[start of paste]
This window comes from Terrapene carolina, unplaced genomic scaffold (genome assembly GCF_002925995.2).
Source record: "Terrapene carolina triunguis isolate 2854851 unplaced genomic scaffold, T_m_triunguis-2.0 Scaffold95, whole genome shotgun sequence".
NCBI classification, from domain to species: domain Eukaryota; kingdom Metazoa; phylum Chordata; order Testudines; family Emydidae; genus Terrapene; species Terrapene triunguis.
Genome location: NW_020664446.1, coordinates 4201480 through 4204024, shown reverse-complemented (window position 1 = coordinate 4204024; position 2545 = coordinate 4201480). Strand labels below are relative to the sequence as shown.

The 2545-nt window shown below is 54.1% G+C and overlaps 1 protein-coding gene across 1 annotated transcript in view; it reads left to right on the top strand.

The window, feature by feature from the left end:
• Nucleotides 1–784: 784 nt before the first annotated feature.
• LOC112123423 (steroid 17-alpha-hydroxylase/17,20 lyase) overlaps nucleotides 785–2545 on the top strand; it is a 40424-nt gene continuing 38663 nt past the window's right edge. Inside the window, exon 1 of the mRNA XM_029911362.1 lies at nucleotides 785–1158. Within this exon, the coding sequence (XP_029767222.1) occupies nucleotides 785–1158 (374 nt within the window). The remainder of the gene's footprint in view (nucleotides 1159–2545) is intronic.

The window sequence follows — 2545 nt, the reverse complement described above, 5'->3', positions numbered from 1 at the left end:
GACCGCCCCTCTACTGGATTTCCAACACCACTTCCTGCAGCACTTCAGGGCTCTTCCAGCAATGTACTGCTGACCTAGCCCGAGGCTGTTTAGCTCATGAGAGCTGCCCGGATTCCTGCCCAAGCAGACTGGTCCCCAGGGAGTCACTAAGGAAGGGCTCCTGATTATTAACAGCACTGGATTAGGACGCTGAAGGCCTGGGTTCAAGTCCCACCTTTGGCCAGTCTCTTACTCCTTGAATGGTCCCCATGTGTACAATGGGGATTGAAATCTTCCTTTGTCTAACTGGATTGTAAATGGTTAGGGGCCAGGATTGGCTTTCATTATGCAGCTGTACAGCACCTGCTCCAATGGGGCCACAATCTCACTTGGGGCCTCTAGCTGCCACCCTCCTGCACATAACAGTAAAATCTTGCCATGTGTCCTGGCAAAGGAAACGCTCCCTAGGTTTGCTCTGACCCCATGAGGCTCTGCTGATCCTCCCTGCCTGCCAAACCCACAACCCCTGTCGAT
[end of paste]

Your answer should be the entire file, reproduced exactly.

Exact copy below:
This window comes from Terrapene carolina, unplaced genomic scaffold (genome assembly GCF_002925995.2).
Source record: "Terrapene carolina triunguis isolate 2854851 unplaced genomic scaffold, T_m_triunguis-2.0 Scaffold95, whole genome shotgun sequence".
NCBI classification, from domain to species: domain Eukaryota; kingdom Metazoa; phylum Chordata; order Testudines; family Emydidae; genus Terrapene; species Terrapene triunguis.
Genome location: NW_020664446.1, coordinates 4201480 through 4204024, shown reverse-complemented (window position 1 = coordinate 4204024; position 2545 = coordinate 4201480). Strand labels below are relative to the sequence as shown.

The 2545-nt window shown below is 54.1% G+C and overlaps 1 protein-coding gene across 1 annotated transcript in view; it reads left to right on the top strand.

The window, feature by feature from the left end:
• Nucleotides 1–784: 784 nt before the first annotated feature.
• LOC112123423 (steroid 17-alpha-hydroxylase/17,20 lyase) overlaps nucleotides 785–2545 on the top strand; it is a 40424-nt gene continuing 38663 nt past the window's right edge. Inside the window, exon 1 of the mRNA XM_029911362.1 lies at nucleotides 785–1158. Within this exon, the coding sequence (XP_029767222.1) occupies nucleotides 785–1158 (374 nt within the window). The remainder of the gene's footprint in view (nucleotides 1159–2545) is intronic.

The window sequence follows — 2545 nt, the reverse complement described above, 5'->3', positions numbered from 1 at the left end:
GACCGCCCCTCTACTGGATTTCCAACACCACTTCCTGCAGCACTTCAGGGCTCTTCCAGCAATGTACTGCTGACCTAGCCCGAGGCTGTTTAGCTCATGAGAGCTGCCCGGATTCCTGCCCAAGCAGACTGGTCCCCAGGGAGTCACTAAGGAAGGGCTCCTGATTATTAACAGCACTGGATTAGGACGCTGAAGGCCTGGGTTCAAGTCCCACCTTTGGCCAGTCTCTTACTCCTTGAATGGTCCCCATGTGTACAATGGGGATTGAAATCTTCCTTTGTCTAACTGGATTGTAAATGGTTAGGGGCCAGGATTGGCTTTCATTATGCAGCTGTACAGCACCTGCTCCAATGGGGCCACAATCTCACTTGGGGCCTCTAGCTGCCACCCTCCTGCACATAACAGTAAAATCTTGCCATGTGTCCTGGCAAAGGAAACGCTCCCTAGGTTTGCTCTGACCCCATGAGGCTCTGCTGATCCTCCCTGCCTGCCAAACCCACAACCCCTGTCGAT